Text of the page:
With more than 1000 varieties, the crabapple tree is one of the most showy and commonly planted trees in the U.S. The crabapple tree is an adaptable one, quickly adjusting to various types of soils, pH levels and irrigation variations. Providing a continuous visual impact, this tree displays colorful swelling buds in the early spring, showy flowers from spring through summer, richly colored foliage and vibrant fruits in the summer through fall and harvest fruiting in the winter months. The crabapple tree is susceptible to several fungal and bacterial diseases which can stunt its vigorous growth and vibrancy.
Powdery mildew is a common fungal disease that begins as a cosmetic infection to the tree's foliage. The disease is transported by fungal spores which infect newly developed and young foliage. Diseased foliage will initially display small, white to gray colored specks on the surfaces. Progression of the disease will cause an accumulation of fungal specks which will appear as a white, powdery covering on the surface of the leaves. Leaves may also curl and wilt from the infection. Stems, flowers and fruit may also experience symptoms which include growth stunt, wilting, browning and drying of flowers and fruit, weakened stems and defoliation. Wash away mildew on newly to moderately infected trees with a vigorous water flow. Prune away severely infected areas with sterile shears. Treat severely infected crabapple trees with a fungicidal spray designed for fungal mildew.
Fire blight is a destructive bacterial disease that can cause fatal results to the crabapple tree if left untreated. Infected crabapples will initially display tan-colored bacterial ooze running from the points of infection. Targeted infected areas include woody areas, flowers and fruit. The ooze dries into dark-colored streaks and cankers will begin to develop, usually around the base of the trunk. Infected flowers will wilt and die and are usually infected first. Crabapple fruit will grow in a distorted manner, turn brown and die. The bacterium of fire blight lies dormant in fallen debris and mummified fruit that remains during the winter months. The potential for infection is greatly reduced by keeping the crabapple tree's canopy and surrounding areas free of debris and removing all fruit from the tree by the final harvest. Prune infected areas from the tree. Copper-based fungicidal sprays are effective in reducing the potential for infection.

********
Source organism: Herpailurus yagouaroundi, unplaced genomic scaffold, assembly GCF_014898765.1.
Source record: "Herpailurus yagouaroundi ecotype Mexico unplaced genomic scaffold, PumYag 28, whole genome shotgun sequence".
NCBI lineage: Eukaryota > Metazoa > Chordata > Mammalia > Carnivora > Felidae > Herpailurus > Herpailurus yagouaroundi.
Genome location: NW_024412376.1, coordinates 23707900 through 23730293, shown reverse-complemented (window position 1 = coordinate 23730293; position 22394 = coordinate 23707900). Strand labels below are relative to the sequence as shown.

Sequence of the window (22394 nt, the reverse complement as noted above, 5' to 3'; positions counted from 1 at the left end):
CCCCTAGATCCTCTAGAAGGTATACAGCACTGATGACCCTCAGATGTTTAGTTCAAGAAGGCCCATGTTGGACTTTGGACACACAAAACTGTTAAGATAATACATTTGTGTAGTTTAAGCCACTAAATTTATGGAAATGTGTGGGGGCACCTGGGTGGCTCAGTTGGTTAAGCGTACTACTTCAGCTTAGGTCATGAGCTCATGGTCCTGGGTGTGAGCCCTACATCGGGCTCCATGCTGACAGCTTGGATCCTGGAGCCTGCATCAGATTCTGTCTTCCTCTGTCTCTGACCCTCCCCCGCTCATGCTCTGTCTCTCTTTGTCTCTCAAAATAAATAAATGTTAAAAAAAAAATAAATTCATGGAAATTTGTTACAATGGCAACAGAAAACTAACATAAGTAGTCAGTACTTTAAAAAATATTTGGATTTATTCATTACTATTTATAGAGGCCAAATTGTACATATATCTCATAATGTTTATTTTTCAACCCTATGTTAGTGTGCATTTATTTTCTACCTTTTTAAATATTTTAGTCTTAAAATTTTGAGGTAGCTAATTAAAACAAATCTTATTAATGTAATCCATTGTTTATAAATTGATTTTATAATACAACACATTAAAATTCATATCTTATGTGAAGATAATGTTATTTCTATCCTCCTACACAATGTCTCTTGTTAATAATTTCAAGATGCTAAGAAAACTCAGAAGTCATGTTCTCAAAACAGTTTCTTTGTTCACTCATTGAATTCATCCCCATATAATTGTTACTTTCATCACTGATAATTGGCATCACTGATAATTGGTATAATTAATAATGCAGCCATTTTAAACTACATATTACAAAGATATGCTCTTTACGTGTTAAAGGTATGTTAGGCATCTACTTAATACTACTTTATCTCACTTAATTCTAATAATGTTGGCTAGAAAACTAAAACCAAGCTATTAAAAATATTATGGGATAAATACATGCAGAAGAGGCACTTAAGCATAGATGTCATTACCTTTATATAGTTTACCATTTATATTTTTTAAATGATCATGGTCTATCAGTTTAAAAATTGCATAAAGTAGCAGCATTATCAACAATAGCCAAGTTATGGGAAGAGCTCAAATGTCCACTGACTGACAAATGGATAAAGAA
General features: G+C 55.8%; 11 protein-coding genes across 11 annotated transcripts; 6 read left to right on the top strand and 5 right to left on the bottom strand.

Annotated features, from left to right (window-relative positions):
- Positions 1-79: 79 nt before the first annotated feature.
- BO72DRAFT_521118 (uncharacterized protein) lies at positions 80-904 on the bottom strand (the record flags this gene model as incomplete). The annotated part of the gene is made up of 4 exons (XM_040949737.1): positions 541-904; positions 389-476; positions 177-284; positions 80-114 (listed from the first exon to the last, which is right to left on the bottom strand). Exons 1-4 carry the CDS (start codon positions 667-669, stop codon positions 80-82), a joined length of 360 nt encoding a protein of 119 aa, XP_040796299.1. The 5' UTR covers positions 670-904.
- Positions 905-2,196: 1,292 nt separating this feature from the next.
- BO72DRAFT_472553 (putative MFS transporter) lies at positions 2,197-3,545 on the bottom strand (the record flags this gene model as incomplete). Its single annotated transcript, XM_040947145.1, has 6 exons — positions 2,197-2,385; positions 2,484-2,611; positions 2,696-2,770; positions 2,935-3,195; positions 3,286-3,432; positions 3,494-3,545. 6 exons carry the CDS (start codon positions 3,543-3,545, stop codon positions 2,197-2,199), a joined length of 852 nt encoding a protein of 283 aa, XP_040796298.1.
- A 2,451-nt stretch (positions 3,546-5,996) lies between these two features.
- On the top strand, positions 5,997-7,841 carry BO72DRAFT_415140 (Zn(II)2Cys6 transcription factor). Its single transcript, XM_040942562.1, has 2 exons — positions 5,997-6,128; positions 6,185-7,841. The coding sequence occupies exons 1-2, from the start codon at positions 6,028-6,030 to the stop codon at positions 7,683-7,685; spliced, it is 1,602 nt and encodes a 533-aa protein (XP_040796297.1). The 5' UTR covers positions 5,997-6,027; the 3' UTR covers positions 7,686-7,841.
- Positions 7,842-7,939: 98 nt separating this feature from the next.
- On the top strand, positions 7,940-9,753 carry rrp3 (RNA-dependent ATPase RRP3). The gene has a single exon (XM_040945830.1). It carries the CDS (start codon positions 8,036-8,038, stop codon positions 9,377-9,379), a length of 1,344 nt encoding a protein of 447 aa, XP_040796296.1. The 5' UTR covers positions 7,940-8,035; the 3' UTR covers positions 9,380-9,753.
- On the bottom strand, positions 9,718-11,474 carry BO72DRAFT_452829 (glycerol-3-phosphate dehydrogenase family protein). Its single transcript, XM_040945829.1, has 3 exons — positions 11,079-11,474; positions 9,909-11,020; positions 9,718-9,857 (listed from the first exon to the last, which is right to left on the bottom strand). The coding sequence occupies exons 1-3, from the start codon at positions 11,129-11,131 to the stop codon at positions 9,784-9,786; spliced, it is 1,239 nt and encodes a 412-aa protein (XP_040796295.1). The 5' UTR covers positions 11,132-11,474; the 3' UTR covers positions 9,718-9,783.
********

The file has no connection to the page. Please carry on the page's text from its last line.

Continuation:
Cedar Apple Rust
Cedar apple rust is a common crabapple disease that is caused by several types of fungus. This fungus lies dormant during the winter months on the crabapple tree. In the spring months, the fungus is transported by fungal spores onto the newly developing foliage, stems and fruit. Infected areas will develop swollen growths and lesions which take on a yellowish-orange color. Infected foliage will also develop yellow-colored spots with fruiting fungal bodies. Fungicidal sprays that include sulphur or copper are effective in managing the disease. Prune infected areas from the tree.